The G20 and G minor
Kaushik Basu
The G20 and G minor

Editor's note: Kaushik Basu, a former chief economist of the World Bank and chief economic adviser to the Government of India, is Professor of Economics at Cornell University and a non-resident senior fellow at the Brookings Institution. The article reflects the author's opinions and not necessarily the views of CGTN.

In December, India began its yearlong G20 presidency, taking over from Indonesia amid the rising geopolitical tensions and economic uncertainty. Surging inflation has raised the specter of a global recession. Supply chains, made more efficient but more vulnerable by globalization and the digital revolution, are crumbling under the weight of COVID-19-related disruptions and the war in Ukraine, both of which have exposed and deepened the fault lines of the international order.

During the Great Recession of 2008-09, the G20 helped to prevent a worse crisis by persuading the world's biggest economies to coordinate their fiscal and monetary policies. With the global economy at a critical juncture, following decades of globalization that have made markets more interconnected, the group could once again play this role.

To confront the looming global crisis, G20 countries must, first and foremost, coordinate on their macroeconomic policies. During and after the Great Recession, developed economies attempted to boost growth by keeping interest rates at or close to zero – or even negative. While this was necessary, ultra-low rates soon became a trap, preventing countries that wanted to raise interest rates from doing so, lest their currencies appreciate and their exports decline.

The COVID-19 pandemic, Russia's conflict with Ukraine, and the spike in inflation have freed the world's largest economies from the low-interest-rate trap. But this transition could have been less painful had governments coordinated on their macroeconomic policies. With the global economy stands on the verge of recession, the G20 must provide leadership on this issue and help policymakers avoid their predecessors' mistakes.

This photo taken on November 12, 2022 shows the logo for the 17th Group of 20 Summit outside Apurva Kempinski, the main venue for the summit in Bali, Indonesia. /Xinhua
This photo taken on November 12, 2022 shows the logo for the 17th Group of 20 Summit outside Apurva Kempinski, the main venue for the summit in Bali, Indonesia. /Xinhua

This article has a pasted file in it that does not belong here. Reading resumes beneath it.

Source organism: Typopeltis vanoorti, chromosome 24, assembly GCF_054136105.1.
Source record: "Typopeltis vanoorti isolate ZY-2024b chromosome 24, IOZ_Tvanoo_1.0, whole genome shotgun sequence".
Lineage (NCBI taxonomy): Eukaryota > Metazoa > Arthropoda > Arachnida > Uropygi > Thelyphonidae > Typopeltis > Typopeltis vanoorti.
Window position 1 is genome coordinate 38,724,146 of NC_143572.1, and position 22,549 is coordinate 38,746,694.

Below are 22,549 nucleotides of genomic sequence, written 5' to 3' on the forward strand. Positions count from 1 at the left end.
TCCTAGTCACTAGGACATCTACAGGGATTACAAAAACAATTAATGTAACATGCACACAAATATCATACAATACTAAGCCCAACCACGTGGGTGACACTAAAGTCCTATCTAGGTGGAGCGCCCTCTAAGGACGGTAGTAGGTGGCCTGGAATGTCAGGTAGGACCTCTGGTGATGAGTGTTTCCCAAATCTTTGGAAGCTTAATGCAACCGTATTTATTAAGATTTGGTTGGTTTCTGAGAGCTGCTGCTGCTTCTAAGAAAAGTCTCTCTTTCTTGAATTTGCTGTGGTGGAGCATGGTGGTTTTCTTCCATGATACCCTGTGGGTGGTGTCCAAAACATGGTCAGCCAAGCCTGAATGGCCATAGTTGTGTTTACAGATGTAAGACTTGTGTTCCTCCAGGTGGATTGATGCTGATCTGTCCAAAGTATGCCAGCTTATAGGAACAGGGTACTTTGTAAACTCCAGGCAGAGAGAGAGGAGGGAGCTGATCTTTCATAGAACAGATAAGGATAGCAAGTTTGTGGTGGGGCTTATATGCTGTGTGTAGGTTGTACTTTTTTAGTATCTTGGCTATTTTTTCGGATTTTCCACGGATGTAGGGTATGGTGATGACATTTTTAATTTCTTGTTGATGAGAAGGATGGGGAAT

This photo taken on November 12, 2022 shows the logo for the 17th Group of 20 Summit outside Apurva Kempinski, the main venue for the summit in Bali, Indonesia. /Xinhua

The pandemic and the war in Ukraine have also shown that in our globalized, interlinked world, every crisis is likely to have disproportionate economic effects. In a standard oligopoly, as described by the 19th-century economist Augustin Cournot, a few firms produce the same good, but this is no longer the case. For example, cars had once been produced in their entirety by a single manufacturer. Today, however many firms manufacture the different parts separately – one company makes the chassis, another the wheels, and so on – creating what I have called a vertically serrated industry.

These intricate production processes have led to greater vulnerabilities. In a classic oligopoly, if a war or a pandemic broke out and 10 percent of manufacturers stopped producing cars, 10 percent fewer cars would be produced. Nowadays, however, if the world's wheel manufacturers shut down, car production would fall by 100 percent. This is precisely what is happening today, as a chip shortage has disrupted the global car industry, leading to sharp price increases.

A vertically serrated industry could also be weaponized. Governments could, for example, threaten to shut down production of a critical component, such as computer chips, knowing that this would bring global production to a halt. Some policymakers, including U.S. Treasury Secretary Janet Yellen, have touted friend-shoring, whereby countries such as the United States intend to reduce their reliance on geopolitical rivals by limiting the sources of critical goods to a few trusted allies. But this approach could exacerbate tensions and push the world closer to a disastrous war. Instead, the world's superpowers must commit to avoiding such tactics. The G20 could play a central role in facilitating tense negotiations, designing international agreements, and overseeing coordination strategies.

But first, G20 countries must overcome their tendency to favor the interests of major economies. The pandemic, during which lower-income countries were deprived of access to vaccines due to hoarding by developed economies, has highlighted the need for global solidarity. As a 2020 letter to the G20 written by former UK Prime Minister Gordon Brown and others noted, the group could provide the sort of coordinated global leadership needed to address public health disparities between the Global North and South.

But even beyond the pandemic, emerging and developing economies, particularly in Africa and the Pacific, often find themselves at the mercy of major powers, their prosperity remains contingent upon election outcomes in developed countries. This year, the G20 could take a giant step forward by enabling several smaller countries to participate in its deliberations and make their voices heard.

We could call this proposed group G Minor. While the G20 represents the world's largest economies, the G Minor would represent the needs of the emerging and developing countries that lack the diplomatic and military clout required to protect their interests on their own. Forming such a group would be an admirable gesture of inclusion, enabling India to make its mark on the G20 and achieve a more just international order.

Copyright: Project Syndicate, 2023

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